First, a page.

Tuesday, May 25, 2010

The Not So Humble Bean

I happen to love beans in  all shapes, forms , colours, textures and flavours but my all-time favourite is the fava bean — aka   Windsor beans, English beans, horse beans and pigeon beans. They've long been a kitchen staple in Europe, the Middle East and South America.  The fava is one of the oldest cultivated plants and yet it's only just catching on in America.  According to my garden sources, it is easy to grow. I've had two minor crops from fava bean seeds  I tucked into my purse when in Italy a few years ago and spirited past the food sniffing beagles at O'Hare.  Unfortunately I failed to dry a few from last years crop and so have been beanless - a has been!

Ah - but all is not lost. My local farmers market had in them in abundance a couple of weeks ago and I was in bean heaven! Most got used in a very simple pasta dish and the 20 or so pods still lurking in the refrigerator door cried out to me yesterday .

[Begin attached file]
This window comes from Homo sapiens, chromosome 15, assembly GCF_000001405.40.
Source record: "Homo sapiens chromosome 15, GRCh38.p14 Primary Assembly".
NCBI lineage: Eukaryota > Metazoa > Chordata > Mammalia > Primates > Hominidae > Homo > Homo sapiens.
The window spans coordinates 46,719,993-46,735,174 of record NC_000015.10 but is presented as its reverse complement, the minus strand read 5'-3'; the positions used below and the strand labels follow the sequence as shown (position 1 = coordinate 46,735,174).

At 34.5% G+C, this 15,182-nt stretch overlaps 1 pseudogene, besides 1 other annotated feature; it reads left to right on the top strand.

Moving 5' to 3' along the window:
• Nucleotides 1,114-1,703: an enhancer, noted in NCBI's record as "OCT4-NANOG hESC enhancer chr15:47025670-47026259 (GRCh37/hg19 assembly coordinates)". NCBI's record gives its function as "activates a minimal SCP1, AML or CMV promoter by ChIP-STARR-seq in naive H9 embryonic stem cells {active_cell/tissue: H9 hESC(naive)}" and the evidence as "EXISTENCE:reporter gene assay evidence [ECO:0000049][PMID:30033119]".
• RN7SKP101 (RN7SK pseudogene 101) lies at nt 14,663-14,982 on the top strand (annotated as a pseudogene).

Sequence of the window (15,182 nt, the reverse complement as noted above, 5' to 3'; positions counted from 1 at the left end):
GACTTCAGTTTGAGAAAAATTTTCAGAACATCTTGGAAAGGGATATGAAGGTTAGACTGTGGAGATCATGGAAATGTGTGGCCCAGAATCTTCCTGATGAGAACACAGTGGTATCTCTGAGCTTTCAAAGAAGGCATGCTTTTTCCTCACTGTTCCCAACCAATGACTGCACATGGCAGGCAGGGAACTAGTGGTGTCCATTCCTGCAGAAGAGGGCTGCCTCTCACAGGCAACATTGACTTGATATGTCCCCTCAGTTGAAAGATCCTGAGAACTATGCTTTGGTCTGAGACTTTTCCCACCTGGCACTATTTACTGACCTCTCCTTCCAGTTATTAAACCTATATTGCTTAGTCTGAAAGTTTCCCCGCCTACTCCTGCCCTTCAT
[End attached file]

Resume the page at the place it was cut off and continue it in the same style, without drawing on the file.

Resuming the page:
Funny things these beans - they grow in a big floppy, fuzzy pod ( and when buying, squeeze the pod to feel the beans - some pods are wimpy and close to empty!) so it's a multi-step prepping process. You have to pod them (kids love to do this) and then, if they are more than a couple of days off the vine they are likely to be a bit tough.  My refrigerator hold-outs were definitely in the latter category so I shucked them, boiled them in lightly salted water for about 6 minutes, drained and when cool enough - popped the inner bean from the outer shell.  A quick dressing of olive oil, a squeeze of lemon juice and a sprinkle of freshly ground black pepper and Maldon sea salt and I ate like a Roman Emperor!

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